since adventure xp is supposed to be related to the improtance of what develops instead of the difficulty, and the range is 5-10 xp, it seems to me that it should be simple to utline the guidelines for what kind of adventures have what level of XP. For example-
finding ingredients, recruiting covenfolk: 5 xp
someone is trying to kill the pope: 10 xp
recruiting an apprentice: 6xp
finding a familiar: 7xp
or maybe people disagree with some of the above assessments- I'd like to hear a variety of opinions as to what kinds of adventures constitute what level of xp.
Disclaimer: I house rule to exceed 10 xp because I find its counter productive if the game has a built in incentive for magi to ignore stories because they have books at home.
Things I evaluate when assigning experience:
Basic XP: 5;
On screen time: Half a game session 0 xp, 1 game session +1, per additional game session +1;
Danger: 1 xp for some danger, 2 xp for repeated danger, 3 xp for extreme danger. Note that the notion of danger is relative, and can include other types of challenges;
0 to 2 xp for failure / story success / exceptional story success;
1 to 2 xp for being exposed to something new from the character's perspective.
I don't follow this grid strictly - but it's a rough guideline kind of thing.
Note that adventure xp is relative - it's basically xp earned for story time. I will hand out good xp for attending a tribunal that stretches out 4 sessions and involves a fair ammount of politics, for exemple.
I very much agree that we should exceed 10xp. I think 5ed was right to cap xp per season, to avoid insanely rapid advancement in slow-paced sagas dense in stories, but when the cap makes the best of real-life experience inferior to run of the mill books, it (1) is not realistic, and (2) is disconcerting to troupes who invest several sessions with the challenges.
So in practice, I generally award 10xp for a two-session story, and 12-13 for three sessions and 14-15 for a four sessions. Maybe 1-2xp less if it feels trivial or the troupe was wasting time, and 1-2xp more if it feels extraordinarily important. We have a beta-SG who awards 5xp per session, and we have seen it go up to 20xp, although I would argue that this is excessive.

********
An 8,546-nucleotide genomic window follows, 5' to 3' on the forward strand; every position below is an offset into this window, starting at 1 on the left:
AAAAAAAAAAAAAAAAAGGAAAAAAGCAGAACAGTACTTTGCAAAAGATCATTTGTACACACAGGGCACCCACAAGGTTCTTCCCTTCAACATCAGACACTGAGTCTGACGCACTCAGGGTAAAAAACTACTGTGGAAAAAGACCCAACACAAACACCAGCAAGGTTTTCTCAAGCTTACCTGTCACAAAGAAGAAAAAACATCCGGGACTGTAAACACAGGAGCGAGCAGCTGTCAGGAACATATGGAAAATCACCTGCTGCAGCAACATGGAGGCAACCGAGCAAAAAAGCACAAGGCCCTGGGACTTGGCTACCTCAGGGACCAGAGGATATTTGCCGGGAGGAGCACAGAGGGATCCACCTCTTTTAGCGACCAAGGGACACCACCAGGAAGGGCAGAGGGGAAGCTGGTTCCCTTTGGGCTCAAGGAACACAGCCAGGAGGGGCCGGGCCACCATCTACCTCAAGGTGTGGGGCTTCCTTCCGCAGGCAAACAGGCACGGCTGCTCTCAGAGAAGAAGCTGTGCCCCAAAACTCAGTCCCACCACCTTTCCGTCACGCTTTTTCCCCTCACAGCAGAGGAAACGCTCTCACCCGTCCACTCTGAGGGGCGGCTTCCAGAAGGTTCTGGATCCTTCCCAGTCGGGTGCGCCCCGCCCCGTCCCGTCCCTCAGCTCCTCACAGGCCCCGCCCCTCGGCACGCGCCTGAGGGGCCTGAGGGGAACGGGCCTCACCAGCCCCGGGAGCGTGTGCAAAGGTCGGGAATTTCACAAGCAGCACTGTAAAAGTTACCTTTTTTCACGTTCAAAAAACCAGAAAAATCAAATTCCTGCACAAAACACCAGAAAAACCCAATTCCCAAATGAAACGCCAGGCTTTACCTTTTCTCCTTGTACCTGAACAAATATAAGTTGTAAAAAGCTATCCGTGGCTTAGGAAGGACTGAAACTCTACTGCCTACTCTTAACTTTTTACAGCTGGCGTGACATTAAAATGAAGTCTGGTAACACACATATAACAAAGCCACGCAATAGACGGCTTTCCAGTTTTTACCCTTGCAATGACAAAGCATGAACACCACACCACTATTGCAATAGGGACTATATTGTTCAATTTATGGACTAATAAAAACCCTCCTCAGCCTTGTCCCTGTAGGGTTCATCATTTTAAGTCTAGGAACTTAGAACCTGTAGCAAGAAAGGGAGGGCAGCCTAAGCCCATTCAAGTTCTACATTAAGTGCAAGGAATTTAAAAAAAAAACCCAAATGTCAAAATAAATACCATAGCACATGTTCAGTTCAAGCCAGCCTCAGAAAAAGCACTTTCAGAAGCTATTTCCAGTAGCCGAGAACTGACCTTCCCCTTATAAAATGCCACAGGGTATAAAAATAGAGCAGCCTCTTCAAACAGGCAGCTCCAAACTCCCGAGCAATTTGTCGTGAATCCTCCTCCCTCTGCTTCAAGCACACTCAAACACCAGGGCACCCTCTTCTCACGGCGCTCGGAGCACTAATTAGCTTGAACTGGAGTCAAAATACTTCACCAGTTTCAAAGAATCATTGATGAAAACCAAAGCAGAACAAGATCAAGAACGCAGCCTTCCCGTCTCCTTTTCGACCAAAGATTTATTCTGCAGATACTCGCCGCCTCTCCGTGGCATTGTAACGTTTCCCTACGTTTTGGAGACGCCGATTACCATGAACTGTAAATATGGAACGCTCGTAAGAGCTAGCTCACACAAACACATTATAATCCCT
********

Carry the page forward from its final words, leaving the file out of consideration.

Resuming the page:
I don't like the thought of detailed rules. They turn one difficult judgement call into a good handful of difficult judgement calls. And that is even before looking at individual characters. We often see characters who take part in some of the story, not (only) because the player is absent, but because the magi assign different people to different steps of the story.
From a learning theoretic perspective, surprise is the key feature that should award extra xp, but I just could not be bothered to try to assess surprise fairly.
So I do not disagree with @temprobe 's grid, but I need something simpler.
Not exactly. I largely ignore RAW on adventure xp, but not on confidence. Thus I do not give xp for roleplaying etc. I do factor in importance, to some extent.
I don't think anybody suggested rewarding roleplaying with xp, and the mentions of rewarding accomplishment sounds to me just as learning opportunities (as mentioned by RAW) made more concrete and assessable.
Yeah, much like loke, I do follow confidence rules. Why did I end up modifying the xp for adventure? Mostly because I think the system actively deters from adventuring and because for game balance, as designed book learner > independent study, and so long as that's true, magi will shy away from adventuring unless they have no choices to go, or expect to gain a resource they either need or can't acquire otherwise. If you gave hhe choice between 17 xp in your arts or 8-10 xp after risking your skin, you isually choose the book. I don't usually want magi adventuring every season, but I also don't want them routinely asking themselves if they should avoid paying attention to a story I introduce and return to their books because adventuring xp sucks. While occasional stories threatening the covenant might get the magi involved, I don't want to establish a game dynamic where I'm routinely coercing my players to get out of their labs - I want them to have agency. Yes, vis should be a motivation but I shouldn't introduce a new source every game either.
I find it odd. Like going on an adventure is generally not worth it for a magi, because they can gain much more exp from a book, at least early on.
And if you can be trained by someone from one of their working seasons, in one of your free seasons, as a companion or grog you could easily gain 8xp in a single ability. As long as they use it for work, it's no problem for you to be trained by them.
Then teaching, one on one, is like 9 xp plus teaching+com, so a swordstrainer, or a teacher of bargaining is much better than an adventure for xp.